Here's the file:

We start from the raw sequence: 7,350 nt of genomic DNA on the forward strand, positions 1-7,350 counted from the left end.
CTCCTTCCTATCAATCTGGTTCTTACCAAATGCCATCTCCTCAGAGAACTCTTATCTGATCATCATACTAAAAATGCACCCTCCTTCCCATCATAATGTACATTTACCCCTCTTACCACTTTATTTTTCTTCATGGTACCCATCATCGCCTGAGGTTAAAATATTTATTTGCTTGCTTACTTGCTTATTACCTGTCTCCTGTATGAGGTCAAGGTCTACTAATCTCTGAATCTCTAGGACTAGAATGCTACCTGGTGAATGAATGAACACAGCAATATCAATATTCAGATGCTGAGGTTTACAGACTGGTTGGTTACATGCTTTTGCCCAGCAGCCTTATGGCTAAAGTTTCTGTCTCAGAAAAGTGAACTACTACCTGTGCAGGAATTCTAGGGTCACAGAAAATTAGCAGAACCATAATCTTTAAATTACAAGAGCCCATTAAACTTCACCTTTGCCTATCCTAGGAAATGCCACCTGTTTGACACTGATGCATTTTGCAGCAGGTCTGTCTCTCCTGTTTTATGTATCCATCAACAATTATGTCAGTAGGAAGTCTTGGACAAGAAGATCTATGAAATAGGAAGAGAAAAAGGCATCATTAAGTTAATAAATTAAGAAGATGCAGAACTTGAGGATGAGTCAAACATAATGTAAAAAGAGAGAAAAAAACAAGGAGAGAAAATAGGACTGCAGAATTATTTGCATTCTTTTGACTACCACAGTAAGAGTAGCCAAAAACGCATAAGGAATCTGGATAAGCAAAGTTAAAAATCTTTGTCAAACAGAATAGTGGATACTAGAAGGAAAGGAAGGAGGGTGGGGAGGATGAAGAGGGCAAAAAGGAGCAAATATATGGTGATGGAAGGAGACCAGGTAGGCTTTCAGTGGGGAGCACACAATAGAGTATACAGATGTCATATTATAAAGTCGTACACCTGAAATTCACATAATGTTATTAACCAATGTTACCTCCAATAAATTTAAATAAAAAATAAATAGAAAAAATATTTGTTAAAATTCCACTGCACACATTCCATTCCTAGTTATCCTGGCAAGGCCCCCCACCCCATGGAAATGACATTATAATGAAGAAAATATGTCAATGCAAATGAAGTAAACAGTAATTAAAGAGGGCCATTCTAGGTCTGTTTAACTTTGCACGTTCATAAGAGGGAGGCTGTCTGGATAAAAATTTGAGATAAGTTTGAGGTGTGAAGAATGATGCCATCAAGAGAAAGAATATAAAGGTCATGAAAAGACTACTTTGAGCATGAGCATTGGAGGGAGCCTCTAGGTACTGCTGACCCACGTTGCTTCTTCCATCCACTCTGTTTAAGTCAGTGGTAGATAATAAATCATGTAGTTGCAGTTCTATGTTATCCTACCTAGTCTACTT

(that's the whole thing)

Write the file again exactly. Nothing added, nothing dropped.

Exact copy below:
We start from the raw sequence: 7,350 nt of genomic DNA on the forward strand, positions 1-7,350 counted from the left end.
CTCCTTCCTATCAATCTGGTTCTTACCAAATGCCATCTCCTCAGAGAACTCTTATCTGATCATCATACTAAAAATGCACCCTCCTTCCCATCATAATGTACATTTACCCCTCTTACCACTTTATTTTTCTTCATGGTACCCATCATCGCCTGAGGTTAAAATATTTATTTGCTTGCTTACTTGCTTATTACCTGTCTCCTGTATGAGGTCAAGGTCTACTAATCTCTGAATCTCTAGGACTAGAATGCTACCTGGTGAATGAATGAACACAGCAATATCAATATTCAGATGCTGAGGTTTACAGACTGGTTGGTTACATGCTTTTGCCCAGCAGCCTTATGGCTAAAGTTTCTGTCTCAGAAAAGTGAACTACTACCTGTGCAGGAATTCTAGGGTCACAGAAAATTAGCAGAACCATAATCTTTAAATTACAAGAGCCCATTAAACTTCACCTTTGCCTATCCTAGGAAATGCCACCTGTTTGACACTGATGCATTTTGCAGCAGGTCTGTCTCTCCTGTTTTATGTATCCATCAACAATTATGTCAGTAGGAAGTCTTGGACAAGAAGATCTATGAAATAGGAAGAGAAAAAGGCATCATTAAGTTAATAAATTAAGAAGATGCAGAACTTGAGGATGAGTCAAACATAATGTAAAAAGAGAGAAAAAAACAAGGAGAGAAAATAGGACTGCAGAATTATTTGCATTCTTTTGACTACCACAGTAAGAGTAGCCAAAAACGCATAAGGAATCTGGATAAGCAAAGTTAAAAATCTTTGTCAAACAGAATAGTGGATACTAGAAGGAAAGGAAGGAGGGTGGGGAGGATGAAGAGGGCAAAAAGGAGCAAATATATGGTGATGGAAGGAGACCAGGTAGGCTTTCAGTGGGGAGCACACAATAGAGTATACAGATGTCATATTATAAAGTCGTACACCTGAAATTCACATAATGTTATTAACCAATGTTACCTCCAATAAATTTAAATAAAAAATAAATAGAAAAAATATTTGTTAAAATTCCACTGCACACATTCCATTCCTAGTTATCCTGGCAAGGCCCCCCACCCCATGGAAATGACATTATAATGAAGAAAATATGTCAATGCAAATGAAGTAAACAGTAATTAAAGAGGGCCATTCTAGGTCTGTTTAACTTTGCACGTTCATAAGAGGGAGGCTGTCTGGATAAAAATTTGAGATAAGTTTGAGGTGTGAAGAATGATGCCATCAAGAGAAAGAATATAAAGGTCATGAAAAGACTACTTTGAGCATGAGCATTGGAGGGAGCCTCTAGGTACTGCTGACCCACGTTGCTTCTTCCATCCACTCTGTTTAAGTCAGTGGTAGATAATAAATCATGTAGTTGCAGTTCTATGTTATCCTACCTAGTCTACTT